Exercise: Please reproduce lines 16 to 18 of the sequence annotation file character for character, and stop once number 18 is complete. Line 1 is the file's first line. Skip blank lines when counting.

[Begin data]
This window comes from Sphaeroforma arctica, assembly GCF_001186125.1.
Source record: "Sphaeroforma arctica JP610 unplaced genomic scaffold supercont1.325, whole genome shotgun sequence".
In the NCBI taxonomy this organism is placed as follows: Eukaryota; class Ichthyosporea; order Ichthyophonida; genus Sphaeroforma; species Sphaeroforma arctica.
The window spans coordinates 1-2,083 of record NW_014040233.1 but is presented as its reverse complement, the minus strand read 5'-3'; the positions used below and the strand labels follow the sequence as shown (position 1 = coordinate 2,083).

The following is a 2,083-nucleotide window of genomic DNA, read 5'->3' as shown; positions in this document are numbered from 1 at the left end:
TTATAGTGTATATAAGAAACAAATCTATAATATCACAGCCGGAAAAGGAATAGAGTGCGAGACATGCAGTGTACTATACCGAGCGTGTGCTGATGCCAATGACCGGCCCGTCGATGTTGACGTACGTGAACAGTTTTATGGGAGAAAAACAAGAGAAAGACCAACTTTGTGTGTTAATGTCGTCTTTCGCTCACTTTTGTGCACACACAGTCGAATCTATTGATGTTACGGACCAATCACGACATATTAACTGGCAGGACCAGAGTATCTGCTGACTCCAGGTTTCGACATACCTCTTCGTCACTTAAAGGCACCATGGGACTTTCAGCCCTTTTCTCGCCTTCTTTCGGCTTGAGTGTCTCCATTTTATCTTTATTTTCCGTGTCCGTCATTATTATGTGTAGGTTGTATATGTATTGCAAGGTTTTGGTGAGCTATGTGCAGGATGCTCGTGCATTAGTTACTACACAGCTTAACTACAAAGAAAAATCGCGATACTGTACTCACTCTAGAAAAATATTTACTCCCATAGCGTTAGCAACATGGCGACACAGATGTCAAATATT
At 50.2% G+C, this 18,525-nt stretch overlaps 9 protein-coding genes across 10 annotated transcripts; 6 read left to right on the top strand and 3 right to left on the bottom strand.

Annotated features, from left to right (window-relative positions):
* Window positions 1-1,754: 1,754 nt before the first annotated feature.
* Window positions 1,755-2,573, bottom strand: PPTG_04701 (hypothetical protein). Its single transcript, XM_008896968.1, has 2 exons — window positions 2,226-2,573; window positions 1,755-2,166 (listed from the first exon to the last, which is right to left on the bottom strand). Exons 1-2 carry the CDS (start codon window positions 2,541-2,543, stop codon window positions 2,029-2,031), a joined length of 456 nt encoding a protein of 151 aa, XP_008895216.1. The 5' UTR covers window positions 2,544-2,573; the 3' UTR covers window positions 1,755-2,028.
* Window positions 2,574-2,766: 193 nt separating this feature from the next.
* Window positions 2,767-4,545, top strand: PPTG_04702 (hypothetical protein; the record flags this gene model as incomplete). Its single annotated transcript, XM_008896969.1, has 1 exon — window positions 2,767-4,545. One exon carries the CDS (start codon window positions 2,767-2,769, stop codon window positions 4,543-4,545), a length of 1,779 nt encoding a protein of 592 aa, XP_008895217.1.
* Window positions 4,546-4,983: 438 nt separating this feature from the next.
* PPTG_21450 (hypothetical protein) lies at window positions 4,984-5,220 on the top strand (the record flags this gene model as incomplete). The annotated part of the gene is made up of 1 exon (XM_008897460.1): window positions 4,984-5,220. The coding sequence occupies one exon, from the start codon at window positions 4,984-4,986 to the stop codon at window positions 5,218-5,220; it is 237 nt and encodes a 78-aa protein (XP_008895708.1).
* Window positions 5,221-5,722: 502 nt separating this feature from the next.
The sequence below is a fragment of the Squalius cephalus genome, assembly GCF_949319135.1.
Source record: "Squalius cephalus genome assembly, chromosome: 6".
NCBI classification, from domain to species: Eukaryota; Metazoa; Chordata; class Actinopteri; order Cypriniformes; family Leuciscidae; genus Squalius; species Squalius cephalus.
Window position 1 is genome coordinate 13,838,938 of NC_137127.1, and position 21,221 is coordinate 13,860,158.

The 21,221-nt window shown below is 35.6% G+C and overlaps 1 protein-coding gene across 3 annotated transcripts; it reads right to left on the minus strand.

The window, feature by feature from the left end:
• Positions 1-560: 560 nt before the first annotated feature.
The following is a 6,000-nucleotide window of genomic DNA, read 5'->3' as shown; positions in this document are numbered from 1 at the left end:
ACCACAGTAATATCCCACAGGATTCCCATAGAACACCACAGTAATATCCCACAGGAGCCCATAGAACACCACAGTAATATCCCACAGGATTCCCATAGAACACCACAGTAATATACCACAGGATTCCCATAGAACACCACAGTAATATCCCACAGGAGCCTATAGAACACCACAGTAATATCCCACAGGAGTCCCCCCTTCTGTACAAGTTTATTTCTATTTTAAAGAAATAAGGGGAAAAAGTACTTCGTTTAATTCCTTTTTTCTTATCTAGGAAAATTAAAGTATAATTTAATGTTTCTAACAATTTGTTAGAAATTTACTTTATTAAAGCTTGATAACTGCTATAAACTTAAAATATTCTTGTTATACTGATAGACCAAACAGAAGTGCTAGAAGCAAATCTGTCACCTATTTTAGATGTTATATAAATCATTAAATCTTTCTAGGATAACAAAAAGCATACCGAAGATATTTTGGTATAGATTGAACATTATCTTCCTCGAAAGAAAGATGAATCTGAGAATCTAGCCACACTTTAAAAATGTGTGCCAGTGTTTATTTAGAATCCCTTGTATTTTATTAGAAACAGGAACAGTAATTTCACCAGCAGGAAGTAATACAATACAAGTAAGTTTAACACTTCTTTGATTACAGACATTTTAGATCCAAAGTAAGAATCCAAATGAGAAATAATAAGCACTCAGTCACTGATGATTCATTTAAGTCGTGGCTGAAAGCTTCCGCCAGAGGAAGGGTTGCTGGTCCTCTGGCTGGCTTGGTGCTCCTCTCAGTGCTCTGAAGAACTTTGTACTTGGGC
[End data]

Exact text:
The sequence below is a fragment of the Squalius cephalus genome, assembly GCF_949319135.1.
Source record: "Squalius cephalus genome assembly, chromosome: 6".
NCBI classification, from domain to species: Eukaryota; Metazoa; Chordata; class Actinopteri; order Cypriniformes; family Leuciscidae; genus Squalius; species Squalius cephalus.